death, divorce, or a move to a new home. Biting is one way to express
feelings and relieve tension.
What Caregivers Can Do
- USE THE WHO, WHAT, WHEN, WHERE, AND
HOW METHOD TO PINPOINT THE PROBLEM. When did the biting occur? Who
was involved? Where did it happen? What happened before or after? How
was the situation handled?
- TRY PREVENTION. If you determine
that the biting occurs as the result of exploration or teething, you
may want to provide the child with a cloth or teething ring to gnaw
If a child seems to bite when tired or hungry, you may want to look at
your daily routine to be sure that he is getting enough sleep and
If the biting occurs when two children are fighting over a toy
telephone, you may want to purchase an extra toy telephone. It does
not work to make very young children share. Toddlers don't have the
skills to negotiate or understand another child's perspective.
If attention seems to be the main reason for biting, try to spend time
with the child when she is doing more positive things. Snuggling up
and reading a book together or rolling a ball back and forth is so
much more fun than receiving a scolding.
If the child is experiencing a stressful family or caregiving
situation, you will want to make everyday life as supportive and
normal as possible. Predictable meals and bedtimes and extra time with
a loving adult can help. Often, experiences like rolling, squishing,
and pounding play dough or relaxing and splashing in the bathtub are
great ways to relieve tension. In painful situations like divorce, it
takes time and patience for healing to occur.
- TEACH NEW BEHAVIORS. When a child
bites, show the biter with your voice and facial expression that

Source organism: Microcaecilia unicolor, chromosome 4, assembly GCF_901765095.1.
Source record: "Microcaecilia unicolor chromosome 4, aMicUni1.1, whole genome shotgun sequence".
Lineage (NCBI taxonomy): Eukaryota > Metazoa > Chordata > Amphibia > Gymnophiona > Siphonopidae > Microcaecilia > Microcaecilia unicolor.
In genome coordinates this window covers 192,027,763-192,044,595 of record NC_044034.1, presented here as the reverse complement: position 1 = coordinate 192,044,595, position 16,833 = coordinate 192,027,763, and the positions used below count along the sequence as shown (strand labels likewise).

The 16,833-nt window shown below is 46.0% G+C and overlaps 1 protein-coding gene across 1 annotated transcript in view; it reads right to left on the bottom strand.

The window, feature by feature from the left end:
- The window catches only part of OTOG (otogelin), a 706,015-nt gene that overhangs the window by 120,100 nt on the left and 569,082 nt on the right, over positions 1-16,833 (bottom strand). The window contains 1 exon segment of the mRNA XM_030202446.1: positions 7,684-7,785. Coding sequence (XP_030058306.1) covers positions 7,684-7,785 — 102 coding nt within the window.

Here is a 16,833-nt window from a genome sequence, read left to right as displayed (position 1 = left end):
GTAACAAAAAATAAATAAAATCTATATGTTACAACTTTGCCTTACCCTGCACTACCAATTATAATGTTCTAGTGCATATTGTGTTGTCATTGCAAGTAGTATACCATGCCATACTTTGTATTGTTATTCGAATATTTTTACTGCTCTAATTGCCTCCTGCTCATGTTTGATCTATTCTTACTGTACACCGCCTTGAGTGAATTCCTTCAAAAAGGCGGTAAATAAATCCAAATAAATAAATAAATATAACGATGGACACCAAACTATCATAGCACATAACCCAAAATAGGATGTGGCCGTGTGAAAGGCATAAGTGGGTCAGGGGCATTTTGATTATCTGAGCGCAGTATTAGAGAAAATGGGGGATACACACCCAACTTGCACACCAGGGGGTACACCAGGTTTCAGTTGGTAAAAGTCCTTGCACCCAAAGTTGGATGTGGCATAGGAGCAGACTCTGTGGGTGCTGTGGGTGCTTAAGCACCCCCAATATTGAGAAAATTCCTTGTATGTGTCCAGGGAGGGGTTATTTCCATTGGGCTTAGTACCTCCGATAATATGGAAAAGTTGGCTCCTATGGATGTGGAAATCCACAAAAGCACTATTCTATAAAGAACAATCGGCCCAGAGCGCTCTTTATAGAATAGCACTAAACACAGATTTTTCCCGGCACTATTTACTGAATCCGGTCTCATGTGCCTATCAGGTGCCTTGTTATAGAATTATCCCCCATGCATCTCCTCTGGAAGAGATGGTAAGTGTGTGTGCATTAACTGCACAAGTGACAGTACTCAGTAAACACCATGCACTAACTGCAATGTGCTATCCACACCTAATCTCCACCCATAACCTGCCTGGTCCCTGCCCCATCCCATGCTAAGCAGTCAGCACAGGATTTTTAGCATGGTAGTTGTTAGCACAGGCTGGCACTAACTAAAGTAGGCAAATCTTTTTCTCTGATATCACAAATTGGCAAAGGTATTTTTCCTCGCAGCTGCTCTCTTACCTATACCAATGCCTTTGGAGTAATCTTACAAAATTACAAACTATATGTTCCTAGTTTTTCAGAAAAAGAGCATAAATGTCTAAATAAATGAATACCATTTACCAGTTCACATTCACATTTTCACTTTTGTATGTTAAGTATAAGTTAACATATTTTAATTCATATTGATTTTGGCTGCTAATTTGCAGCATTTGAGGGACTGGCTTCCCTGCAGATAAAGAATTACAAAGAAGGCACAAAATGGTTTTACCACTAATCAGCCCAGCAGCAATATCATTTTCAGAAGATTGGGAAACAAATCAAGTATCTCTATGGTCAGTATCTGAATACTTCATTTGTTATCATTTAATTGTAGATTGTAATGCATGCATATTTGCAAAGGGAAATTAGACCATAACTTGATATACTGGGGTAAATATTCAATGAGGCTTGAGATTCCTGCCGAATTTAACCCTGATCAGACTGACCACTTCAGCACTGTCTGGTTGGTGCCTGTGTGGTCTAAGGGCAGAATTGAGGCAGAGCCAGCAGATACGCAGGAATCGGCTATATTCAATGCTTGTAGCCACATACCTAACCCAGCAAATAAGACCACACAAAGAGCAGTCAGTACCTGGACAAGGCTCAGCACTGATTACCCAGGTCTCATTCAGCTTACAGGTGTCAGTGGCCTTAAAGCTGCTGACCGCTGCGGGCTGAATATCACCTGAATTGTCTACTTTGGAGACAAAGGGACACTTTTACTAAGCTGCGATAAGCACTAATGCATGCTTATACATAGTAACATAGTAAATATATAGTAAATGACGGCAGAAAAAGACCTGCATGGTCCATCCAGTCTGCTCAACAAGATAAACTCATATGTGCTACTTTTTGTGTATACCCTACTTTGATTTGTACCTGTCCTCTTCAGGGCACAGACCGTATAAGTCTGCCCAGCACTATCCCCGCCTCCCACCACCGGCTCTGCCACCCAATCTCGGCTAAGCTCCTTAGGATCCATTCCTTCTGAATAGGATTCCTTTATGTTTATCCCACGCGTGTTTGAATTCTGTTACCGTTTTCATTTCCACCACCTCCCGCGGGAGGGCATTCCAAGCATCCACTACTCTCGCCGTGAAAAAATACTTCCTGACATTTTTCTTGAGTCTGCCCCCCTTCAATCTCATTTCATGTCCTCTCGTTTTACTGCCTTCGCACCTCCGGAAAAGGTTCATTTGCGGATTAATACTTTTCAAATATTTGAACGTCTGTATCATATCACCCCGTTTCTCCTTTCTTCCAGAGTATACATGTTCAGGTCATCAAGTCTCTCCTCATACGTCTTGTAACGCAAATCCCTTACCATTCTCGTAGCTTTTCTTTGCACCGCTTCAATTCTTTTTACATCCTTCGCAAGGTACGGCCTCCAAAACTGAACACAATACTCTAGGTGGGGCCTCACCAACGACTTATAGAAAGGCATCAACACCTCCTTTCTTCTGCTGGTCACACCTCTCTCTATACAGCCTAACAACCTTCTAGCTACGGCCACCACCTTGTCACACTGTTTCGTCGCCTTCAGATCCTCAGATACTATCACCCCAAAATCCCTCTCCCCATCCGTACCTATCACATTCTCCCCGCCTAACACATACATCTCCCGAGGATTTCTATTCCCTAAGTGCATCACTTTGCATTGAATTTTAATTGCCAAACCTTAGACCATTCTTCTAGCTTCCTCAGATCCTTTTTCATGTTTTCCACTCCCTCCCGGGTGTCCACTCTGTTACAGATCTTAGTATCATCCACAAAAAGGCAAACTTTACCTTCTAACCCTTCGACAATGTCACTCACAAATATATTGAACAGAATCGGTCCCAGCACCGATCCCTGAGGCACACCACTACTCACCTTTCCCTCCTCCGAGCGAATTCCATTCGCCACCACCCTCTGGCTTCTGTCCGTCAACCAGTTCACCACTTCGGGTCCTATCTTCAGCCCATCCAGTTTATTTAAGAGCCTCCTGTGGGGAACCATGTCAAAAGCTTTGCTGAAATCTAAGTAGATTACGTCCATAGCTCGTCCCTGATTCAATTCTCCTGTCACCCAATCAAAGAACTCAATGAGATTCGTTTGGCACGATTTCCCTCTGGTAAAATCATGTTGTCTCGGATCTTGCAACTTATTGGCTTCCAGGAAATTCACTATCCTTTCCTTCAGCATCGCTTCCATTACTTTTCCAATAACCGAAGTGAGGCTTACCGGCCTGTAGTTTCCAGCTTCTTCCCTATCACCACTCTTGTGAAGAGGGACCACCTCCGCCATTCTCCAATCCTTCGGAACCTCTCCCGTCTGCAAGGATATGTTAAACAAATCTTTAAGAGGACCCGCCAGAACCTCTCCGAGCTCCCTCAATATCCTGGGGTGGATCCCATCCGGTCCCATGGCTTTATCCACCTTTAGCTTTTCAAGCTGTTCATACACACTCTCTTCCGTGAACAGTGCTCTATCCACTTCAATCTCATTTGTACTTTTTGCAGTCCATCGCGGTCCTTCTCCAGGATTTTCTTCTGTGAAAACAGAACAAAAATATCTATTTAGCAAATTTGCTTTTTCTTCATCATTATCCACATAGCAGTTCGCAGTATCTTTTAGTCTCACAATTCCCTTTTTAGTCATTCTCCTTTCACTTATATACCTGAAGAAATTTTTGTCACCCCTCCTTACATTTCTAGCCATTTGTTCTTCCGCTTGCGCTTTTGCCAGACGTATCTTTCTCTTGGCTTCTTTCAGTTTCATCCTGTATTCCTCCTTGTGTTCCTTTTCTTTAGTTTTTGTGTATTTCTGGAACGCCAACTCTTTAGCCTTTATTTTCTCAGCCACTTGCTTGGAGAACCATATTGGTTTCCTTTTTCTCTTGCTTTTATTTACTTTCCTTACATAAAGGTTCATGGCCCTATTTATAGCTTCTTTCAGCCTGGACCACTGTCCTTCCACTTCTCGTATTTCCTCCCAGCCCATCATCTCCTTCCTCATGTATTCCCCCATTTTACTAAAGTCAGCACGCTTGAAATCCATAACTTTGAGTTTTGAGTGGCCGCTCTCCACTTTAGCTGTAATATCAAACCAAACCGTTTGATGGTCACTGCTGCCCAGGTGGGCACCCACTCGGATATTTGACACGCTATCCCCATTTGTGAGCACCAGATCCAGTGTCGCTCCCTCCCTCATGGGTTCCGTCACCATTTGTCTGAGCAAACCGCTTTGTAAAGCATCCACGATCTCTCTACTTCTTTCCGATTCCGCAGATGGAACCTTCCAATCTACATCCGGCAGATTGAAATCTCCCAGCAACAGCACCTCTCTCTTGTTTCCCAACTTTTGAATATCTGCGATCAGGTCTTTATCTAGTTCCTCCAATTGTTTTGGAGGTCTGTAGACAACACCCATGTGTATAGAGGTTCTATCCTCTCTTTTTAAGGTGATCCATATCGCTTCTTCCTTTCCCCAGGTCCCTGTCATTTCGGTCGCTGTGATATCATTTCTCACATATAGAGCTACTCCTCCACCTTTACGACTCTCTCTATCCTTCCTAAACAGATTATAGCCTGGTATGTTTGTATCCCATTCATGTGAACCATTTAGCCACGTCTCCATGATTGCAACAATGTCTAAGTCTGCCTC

biting is unacceptable. Speak firmly and look directly into the
child's eyes. For example you might say, "No! Sara, it's not okay
to bite. It hurts Jon when you bite him. He's crying. I won't let you
bite Jon or another child." If the child is able to talk, you
might also say, "You can tell Jon with your words that you need
him to move instead of biting him. Say 'Move, Jon!'"
You may also want the child to help wash, bandage, and comfort the
victim. Making her a part of the comforting process is a good way to
teach nurturing behavior.
Whenever the child is out of control, you
will need to restrain or isolate her until she calms down. Insist on a
"time out" or "cooling off period." Wait a few minutes
until things are under control, and then talk to the child about her
A Final Note
Biting can be an uncomfortable issue for
parents. Parents of a child who is bitten are often outraged and angry.
Parents of the biter may feel embarrassed and frustrated. Sharing
information about the causes of biting and your plans for controlling the
situation can help parents to put things into perspective.
Reprinted with permission from the National
Network for Child Care - NNCC. Oesterreich, L. (1995). Guidance and
discipline. In L. Oesterreich, B. Holt, & S. Karas, Iowa family
child care handbook [Pm 1541] (pp. 239-242). Ames, IA: Iowa State